Hetty Allen privileged in Houston’s upper crust, forced to choose between two men, a choice that will change both the course of her life and the lives of her entire family. She quickly learns the consequences of her actions, transforming her from a spirited, fun-loving girl into an independent and calculating woman.
Alderson certainly delved in the history of Houston during the 1920’s, the vast history of this city was well done, fascinating and educational.
Magnolia City is an ambitious piece of work, almost too much. Alderson needs to minimize all the events occurring in such a short period of time, this would add merit and plausibility to the narrative. As it is, it feels forced and quantity takes over quality. With sound editing this story has endless potential.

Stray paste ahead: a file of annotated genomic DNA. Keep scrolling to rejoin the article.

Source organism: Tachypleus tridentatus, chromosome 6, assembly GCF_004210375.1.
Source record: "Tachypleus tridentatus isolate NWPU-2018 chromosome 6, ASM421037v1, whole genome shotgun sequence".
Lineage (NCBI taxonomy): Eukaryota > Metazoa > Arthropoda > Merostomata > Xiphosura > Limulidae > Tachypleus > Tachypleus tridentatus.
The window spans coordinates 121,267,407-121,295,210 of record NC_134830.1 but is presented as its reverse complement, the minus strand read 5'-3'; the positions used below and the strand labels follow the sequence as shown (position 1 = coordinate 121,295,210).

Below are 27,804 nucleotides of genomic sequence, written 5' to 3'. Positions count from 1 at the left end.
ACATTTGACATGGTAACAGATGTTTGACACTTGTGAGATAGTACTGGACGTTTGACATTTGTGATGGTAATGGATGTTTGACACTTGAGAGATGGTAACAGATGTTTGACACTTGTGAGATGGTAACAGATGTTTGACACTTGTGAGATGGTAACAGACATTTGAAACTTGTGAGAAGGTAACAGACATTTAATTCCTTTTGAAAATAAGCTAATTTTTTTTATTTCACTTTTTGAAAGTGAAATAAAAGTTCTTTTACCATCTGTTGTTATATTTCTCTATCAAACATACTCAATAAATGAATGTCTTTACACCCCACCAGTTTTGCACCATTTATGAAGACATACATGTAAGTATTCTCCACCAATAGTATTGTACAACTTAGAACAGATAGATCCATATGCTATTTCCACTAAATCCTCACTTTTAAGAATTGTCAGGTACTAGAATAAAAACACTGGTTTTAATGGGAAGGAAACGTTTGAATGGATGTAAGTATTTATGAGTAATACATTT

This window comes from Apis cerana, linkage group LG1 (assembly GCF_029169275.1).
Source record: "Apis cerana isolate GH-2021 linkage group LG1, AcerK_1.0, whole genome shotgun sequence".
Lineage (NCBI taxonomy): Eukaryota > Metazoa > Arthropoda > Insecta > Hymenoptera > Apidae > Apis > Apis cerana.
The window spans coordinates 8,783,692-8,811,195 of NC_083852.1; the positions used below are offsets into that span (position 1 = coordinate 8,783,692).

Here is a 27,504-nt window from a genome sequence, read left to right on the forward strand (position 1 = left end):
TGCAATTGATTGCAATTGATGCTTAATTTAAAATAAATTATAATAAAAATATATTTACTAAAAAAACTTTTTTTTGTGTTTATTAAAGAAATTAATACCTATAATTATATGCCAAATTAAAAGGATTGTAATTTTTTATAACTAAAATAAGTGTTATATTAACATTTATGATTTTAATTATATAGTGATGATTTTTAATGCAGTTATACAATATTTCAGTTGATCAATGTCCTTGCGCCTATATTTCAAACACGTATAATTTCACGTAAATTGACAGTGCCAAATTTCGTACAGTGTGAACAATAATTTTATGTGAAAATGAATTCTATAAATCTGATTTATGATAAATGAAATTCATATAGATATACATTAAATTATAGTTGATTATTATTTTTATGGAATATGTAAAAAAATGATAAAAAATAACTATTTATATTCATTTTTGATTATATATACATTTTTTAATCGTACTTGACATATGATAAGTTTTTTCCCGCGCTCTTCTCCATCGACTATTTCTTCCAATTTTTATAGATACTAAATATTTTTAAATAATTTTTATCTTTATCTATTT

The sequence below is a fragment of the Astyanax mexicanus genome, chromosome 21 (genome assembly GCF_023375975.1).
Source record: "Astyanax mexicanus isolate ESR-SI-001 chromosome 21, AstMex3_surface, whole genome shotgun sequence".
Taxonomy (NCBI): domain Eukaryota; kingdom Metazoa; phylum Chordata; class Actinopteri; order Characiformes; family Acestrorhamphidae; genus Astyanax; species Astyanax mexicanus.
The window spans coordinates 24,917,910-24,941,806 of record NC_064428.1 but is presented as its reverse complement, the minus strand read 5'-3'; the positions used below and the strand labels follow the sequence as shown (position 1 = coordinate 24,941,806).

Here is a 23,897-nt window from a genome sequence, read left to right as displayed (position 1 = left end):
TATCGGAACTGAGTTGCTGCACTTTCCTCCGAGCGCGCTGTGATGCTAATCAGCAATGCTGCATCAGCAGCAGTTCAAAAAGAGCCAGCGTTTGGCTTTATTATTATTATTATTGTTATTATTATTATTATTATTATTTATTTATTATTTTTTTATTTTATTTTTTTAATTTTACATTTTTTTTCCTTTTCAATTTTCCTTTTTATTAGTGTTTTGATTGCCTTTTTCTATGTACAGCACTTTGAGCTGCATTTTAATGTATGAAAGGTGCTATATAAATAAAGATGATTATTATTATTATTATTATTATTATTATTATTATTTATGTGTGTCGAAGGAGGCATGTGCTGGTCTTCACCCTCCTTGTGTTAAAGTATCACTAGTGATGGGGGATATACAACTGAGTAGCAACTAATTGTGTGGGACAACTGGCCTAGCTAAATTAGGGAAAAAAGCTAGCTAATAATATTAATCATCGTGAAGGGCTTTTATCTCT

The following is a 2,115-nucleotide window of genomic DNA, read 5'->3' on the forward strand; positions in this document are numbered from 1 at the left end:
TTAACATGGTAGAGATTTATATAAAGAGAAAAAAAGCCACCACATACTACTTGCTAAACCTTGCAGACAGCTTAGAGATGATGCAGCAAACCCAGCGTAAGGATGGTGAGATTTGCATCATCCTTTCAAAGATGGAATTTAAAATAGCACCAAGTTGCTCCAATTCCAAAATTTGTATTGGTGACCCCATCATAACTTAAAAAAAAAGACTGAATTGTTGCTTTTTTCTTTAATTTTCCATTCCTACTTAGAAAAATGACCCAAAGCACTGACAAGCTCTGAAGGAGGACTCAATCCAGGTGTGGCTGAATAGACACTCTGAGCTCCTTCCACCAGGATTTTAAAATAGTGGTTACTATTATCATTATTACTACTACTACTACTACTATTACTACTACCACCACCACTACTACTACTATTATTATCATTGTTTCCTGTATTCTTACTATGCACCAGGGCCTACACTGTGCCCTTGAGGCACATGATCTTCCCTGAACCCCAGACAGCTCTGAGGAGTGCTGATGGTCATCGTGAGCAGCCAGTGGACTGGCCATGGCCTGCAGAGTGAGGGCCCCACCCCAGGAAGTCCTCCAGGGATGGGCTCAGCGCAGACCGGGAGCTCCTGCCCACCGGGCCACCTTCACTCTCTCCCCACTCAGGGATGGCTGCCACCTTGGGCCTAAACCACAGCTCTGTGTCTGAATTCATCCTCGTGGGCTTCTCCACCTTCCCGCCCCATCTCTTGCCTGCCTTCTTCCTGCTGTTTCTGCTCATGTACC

The array of characters evolve as the story progresses, surprising given the amount and pace of the narrative.
An interesting story especially with the depth of Houston’s history explored and obviously well researched. Fine tuning, tempering of romantic scenes leading to a promising novel. I appreciate Alderson’s enthusiastic effort, detailed for a debut, impressively researched. I’d explore future endeavors from this author, his research cannot go unnoticed.
Paperback, 448 pages
Published March 25th 2014 by Kensington (first published January 1st 2014)